Frightened Rabbit brings new sound to town

Frightened Rabbit brings new sound to town
Scott Hutchison (center) with Frightened Rabbit. The group is embarking on a month-long tour of the U.S., including a stop at the Belly Up Tavern this month. Photo courtesy of Tim Richmond

SOLANA BEACH — “Just dying to be unhappy again/ Oh where love won’t grow/ I’ll build my home/ And if happiness won’t come to me/ Hand me the nitrous gas.” 

So sings Scott Hutchison on “Nitrous Gas” one of the tracks on Frightened Rabbit’s newest album “Pedestrian Verse.”The lyrics are as darkly humorous and cutting as they’ve been over the band’s nearly 10 year existence.

But there’s the music. The music contained in the 12 tracks of their new album has fully developed those plaintive Scottish melodies into a modern pop-folk sound that, before you know it, you’re tapping your foot and feeling the thoughtfulness behind Hutchison’s Scottish-accented vocals.

Frightened Rabbit, the Scottish quintet is back in the U.S. embarking on a month-long tour that includes a stop at the Belly Up Tavern March 12.

Hutchison, the front man and band’s founder said he’s excited to be back in the U.S. and even more so having new stuff to play.

For the past four weeks they’ve been touring the U.K. and Hutchison said that at this point they’ve broken in the new songs and are really hitting their stride with the new stuff.

“Pedestrian Verse,” which was released in early February in the U.S. is the band’s fourth album and their first since joining Atlantic Records, having released their previous three albums under the independent label Fat Cat Records. The album also comes at a point where Hutchison said the band’s creative freedom is at its highest level ever.

Hutchison, who has been the band’s main source of songwriting, also took a small step back from handling all the writing duties, while the other bandmates, including his brother Grant, Billy Kennedy, Andy Monaghan and Gordon Skene added to the overall sound and tone of the record.

“It was absolutely essential,” Hutchison said. “It was really a case of ‘I started to bore myself,’ as well as wanting to involve everyone and everyone wanting to be involved,” he said. “I wasn’t excited about what was carrying on when I was working on my own anyway, so it was just absolutely necessary to (have made) a step forward and make something that felt exciting and new and slightly more diverse,” Hutchison said.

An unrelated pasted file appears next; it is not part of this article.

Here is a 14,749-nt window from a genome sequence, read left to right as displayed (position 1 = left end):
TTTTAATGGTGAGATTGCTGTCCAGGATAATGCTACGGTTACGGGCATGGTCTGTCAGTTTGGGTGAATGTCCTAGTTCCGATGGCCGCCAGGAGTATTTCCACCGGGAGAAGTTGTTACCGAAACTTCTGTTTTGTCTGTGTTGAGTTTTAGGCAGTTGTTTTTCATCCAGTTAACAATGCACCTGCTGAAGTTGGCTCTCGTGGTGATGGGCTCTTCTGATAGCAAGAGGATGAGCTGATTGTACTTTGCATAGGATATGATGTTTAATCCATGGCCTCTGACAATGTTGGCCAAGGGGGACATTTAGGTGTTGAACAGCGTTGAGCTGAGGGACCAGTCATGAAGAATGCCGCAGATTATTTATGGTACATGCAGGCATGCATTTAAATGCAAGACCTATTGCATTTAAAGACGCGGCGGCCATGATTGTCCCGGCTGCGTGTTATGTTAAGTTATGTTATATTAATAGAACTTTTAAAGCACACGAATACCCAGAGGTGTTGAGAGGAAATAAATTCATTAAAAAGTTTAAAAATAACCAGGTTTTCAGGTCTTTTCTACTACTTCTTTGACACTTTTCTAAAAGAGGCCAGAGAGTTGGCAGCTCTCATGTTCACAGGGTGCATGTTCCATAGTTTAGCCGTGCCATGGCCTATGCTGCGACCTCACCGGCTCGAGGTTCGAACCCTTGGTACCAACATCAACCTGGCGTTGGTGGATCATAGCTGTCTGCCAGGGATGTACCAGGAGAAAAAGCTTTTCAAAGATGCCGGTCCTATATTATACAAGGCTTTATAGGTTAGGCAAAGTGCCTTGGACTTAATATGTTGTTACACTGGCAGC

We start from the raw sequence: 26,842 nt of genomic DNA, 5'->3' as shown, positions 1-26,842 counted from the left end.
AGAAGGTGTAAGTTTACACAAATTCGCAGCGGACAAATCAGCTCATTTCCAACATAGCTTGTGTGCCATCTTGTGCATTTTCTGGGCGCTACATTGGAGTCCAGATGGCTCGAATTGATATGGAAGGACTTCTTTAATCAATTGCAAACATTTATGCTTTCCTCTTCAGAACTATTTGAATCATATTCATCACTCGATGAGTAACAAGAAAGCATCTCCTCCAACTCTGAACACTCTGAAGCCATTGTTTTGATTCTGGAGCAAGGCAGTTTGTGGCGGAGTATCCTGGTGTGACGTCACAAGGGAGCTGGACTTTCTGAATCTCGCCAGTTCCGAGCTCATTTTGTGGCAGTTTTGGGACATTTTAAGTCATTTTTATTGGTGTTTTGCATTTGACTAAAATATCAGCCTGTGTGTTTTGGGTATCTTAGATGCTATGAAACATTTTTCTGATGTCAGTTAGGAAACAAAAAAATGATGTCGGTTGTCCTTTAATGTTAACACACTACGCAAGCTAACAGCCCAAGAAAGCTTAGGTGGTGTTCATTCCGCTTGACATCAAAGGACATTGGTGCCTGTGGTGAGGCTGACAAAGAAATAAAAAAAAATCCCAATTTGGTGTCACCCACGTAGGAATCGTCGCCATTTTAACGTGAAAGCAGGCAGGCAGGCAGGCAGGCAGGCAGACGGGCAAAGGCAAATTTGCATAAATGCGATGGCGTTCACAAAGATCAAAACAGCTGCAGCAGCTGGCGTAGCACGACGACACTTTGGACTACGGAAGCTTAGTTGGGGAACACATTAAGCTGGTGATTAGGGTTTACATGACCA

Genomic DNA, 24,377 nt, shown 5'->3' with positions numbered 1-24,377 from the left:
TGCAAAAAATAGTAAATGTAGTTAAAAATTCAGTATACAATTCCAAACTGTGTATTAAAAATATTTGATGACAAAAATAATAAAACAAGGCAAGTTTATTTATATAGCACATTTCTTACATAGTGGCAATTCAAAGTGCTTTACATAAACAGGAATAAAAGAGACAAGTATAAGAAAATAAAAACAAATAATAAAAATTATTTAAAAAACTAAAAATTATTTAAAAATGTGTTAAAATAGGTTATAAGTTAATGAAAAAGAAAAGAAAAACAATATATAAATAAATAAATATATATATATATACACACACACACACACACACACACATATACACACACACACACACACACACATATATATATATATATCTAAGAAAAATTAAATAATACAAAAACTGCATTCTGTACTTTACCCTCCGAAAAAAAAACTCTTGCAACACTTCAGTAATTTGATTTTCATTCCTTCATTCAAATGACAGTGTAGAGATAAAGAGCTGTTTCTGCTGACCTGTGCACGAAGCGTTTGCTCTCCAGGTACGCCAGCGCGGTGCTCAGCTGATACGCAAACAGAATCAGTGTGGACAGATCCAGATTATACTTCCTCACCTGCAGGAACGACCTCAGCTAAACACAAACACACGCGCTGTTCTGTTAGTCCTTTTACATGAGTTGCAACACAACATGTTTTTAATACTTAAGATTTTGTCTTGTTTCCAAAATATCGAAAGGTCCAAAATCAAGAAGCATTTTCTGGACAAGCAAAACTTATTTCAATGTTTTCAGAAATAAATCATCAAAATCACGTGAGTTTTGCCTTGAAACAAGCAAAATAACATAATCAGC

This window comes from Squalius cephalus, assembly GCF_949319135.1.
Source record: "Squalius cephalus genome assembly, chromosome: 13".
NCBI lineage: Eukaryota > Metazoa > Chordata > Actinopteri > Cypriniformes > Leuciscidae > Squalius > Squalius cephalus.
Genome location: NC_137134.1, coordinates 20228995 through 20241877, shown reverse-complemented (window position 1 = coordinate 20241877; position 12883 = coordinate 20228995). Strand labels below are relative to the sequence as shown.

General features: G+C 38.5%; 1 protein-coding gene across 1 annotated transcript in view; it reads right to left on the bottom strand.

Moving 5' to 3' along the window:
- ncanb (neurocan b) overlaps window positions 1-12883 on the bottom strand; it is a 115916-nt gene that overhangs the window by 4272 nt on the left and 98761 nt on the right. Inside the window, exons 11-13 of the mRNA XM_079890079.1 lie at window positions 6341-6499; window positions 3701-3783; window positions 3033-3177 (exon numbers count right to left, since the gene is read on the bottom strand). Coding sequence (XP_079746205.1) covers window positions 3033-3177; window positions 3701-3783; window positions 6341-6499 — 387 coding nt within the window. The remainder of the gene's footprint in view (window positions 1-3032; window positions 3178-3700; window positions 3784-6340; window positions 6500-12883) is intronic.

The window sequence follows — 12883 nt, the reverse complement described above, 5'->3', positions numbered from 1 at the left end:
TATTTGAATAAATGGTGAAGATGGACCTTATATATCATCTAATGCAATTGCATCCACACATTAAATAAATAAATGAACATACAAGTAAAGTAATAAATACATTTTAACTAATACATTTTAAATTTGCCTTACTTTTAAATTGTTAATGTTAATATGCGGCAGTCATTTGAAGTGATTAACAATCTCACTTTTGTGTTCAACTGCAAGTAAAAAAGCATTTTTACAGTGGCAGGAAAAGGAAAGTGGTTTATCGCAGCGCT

The sound on the album, he said, is the closest to what he’s heard in his head. “It’s definitely the one I feel is most complete and mature…I’m only finding a few faults with it where as opposed to previously, the records, the faults have been fairly evident…I think I’m most comfortable with this record.”

The record, which was recorded in Monnow Valley in Wales, gave the band their freedom to create and experiment, and still contains that Scottish tradition that Hutchison said is essential to everything they do.

“I think if you take our songs down to the core elements, they’re folk songs…They are modern Scottish music…and it’s a storytelling…and a certain chord structure,” he explained. “There’s a certain way of presenting a song. And there’s also, within the lyrics, a sort of self-deprecating humor, a dark humor that is very Scottish.”

With almost seven years between their first album, “Sing the Greys” and this year’s “Pedestrian Verse,” a lot has happened with the band, Hutchison said.

But personally, for Hutchison, that time spent in between albums has just been about learning how to get better, especially learning how to use a studio properly. “I just think that your first record is never going to be your best and that’s the approach that we’ve taken, is just slow improvement to the point where we are now.

“And obviously we’re a five piece (band) as opposed to a three piece that we were back then and it’s just getting better. We should be, because seven years should bring on some improvement.”

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